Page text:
New Zealand South Island Tour

On our second week in New Zealand we hit the road up north until Abel Tasman Bay. On the way, we stopped in the lovely cities of Dunedin (kingdom of Highlanders rugby team and settlers museum) and Nelson (epicentre of New Zealand).

What to do in Dunedin

Dunedin is the second largest city in the south island of New Zealand. It is not only the home of famous local rugby team of the Highlanders but also a very large students city due to the Otago University. We only stayed 2 days and one night. Even if it was summer period and the city looked a bit empty without any students, the evening was quite busy in the main square of the town with  terraces and bars crowded. It is a nice city to walk through filled with extremely cute coffee shops and concepts stores as well as luxurious green parks.  But the main attraction that you should definitively not miss is the Settlers Museum. A completely free museum explaining how settlers arrived on this land. It is an impressive place, specially the room filled of portraits of all the original settlers and their families. In the centre you will find an interactive screen, choose a portrait and learn more about any person displayed on those walls. If you want you can also dress yourselves with a vintage costume and take some old-fashioned pictures. Definitively worth it! 

What to do in Nelson

We left from Christchurch where we spent a very short night to go to Nelson. We had a quite rocky trip as our Intercity bus unfortunately broke not only a wheel but also the suspension system after 1 hour drive. We had to wait around 2 hours to get a new bus coming to pick us up to our final destination. Nonetheless thanks to our amazing Intercity drivers and team we got quite entertained the entire time. After 5 hours we arrived at Nelson which is not only the oldest city of New Zealand but also the very central point of the country. Despite the touristic attraction of the epicentre, Nelson is also very famous to be the starting point of travellers who aim to go to the very Famous Abel Tasman Trail. We spent 3 days and 2 nights in Nelson and we had a lovely stay at the #BridgeBackpackersHostel. A very affordable hostel with gym, amazing breakfast included and free bicycles to go around the town. It is also very well located just in front of the bus station to go to Abel Tasman.

Abel Tasman Trail

Abel Tasman is the name of the bay which separates the North and South Island of New Zealand. It is named after the Deutch explorer who first discovered the Island. It is nowadays the most famous touristic destination of the country. This trail offers the best and most unconventional views between the luxurious inside lands and the perfect crystalline blue water beaches all over the coast. Whether you would take a one day or a multi-day trek, you will experiment unbelievable views.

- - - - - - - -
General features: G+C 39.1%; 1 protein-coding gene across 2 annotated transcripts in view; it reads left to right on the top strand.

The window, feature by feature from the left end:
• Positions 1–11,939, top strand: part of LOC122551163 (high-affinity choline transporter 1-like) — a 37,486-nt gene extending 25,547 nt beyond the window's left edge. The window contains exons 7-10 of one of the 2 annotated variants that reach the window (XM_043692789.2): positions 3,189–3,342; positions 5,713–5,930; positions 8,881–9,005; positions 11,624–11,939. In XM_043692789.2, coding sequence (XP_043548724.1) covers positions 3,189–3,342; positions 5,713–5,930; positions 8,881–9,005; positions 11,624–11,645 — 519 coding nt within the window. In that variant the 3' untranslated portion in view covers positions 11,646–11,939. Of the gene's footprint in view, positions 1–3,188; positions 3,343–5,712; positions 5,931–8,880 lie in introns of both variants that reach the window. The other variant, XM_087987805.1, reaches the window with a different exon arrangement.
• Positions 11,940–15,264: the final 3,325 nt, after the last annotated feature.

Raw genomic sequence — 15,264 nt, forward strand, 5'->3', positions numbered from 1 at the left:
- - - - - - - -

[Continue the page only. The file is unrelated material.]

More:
How to access the trail?

Starting point is generally Marahau located at 60km from Nelson. Regular buses lead you to the official water taxi which runs the transfers including several stops along the coast. Here you can check the trail map and decide the best itinerary. You need to book buses and water taxi well ahead in high season because the seats are limited.

Where to stay?

If you decide to go trekking for a couple of days as we did, you must book in advance a spot in one of the official huts. We took the water taxi from Marahau until Totaranui and spent the night at Bark Bay Hut. To book it you should visit the official webpage into the section camping&accomodations and book where you would like to stay.

How to plan your time?

The Abel Tasman trail is very easy with very little difficulties. It is mainly flat at the exception of a very small steep section between Awaroa Bay and Onetahuti. The kilometres and timeline provided on the map are very reliable so you should count on it at the time of deciding your itinerary. Another very important point to organise your time is to check the tides timetable as certain parts of the trail could increase consequently your timeline depending if you can take the short cut or not. We experienced it at Anchorage bay as the tide was low at 4am. We arrived there at 8am and had no choice but to take the longest coast path as the water already covered the bay. This meant for us an additional 1h30min on our itinerary. So don’t forget to ask the timetable to the rangers before hitting the road. We would also highly recommend you to count in some times to enjoy the beautiful beaches you will cross during the trek. We definitively didn’t count enough breaks and we regretted a bit to not have stopped longer to certain beautiful spots as they were totally deserted and so beautiful!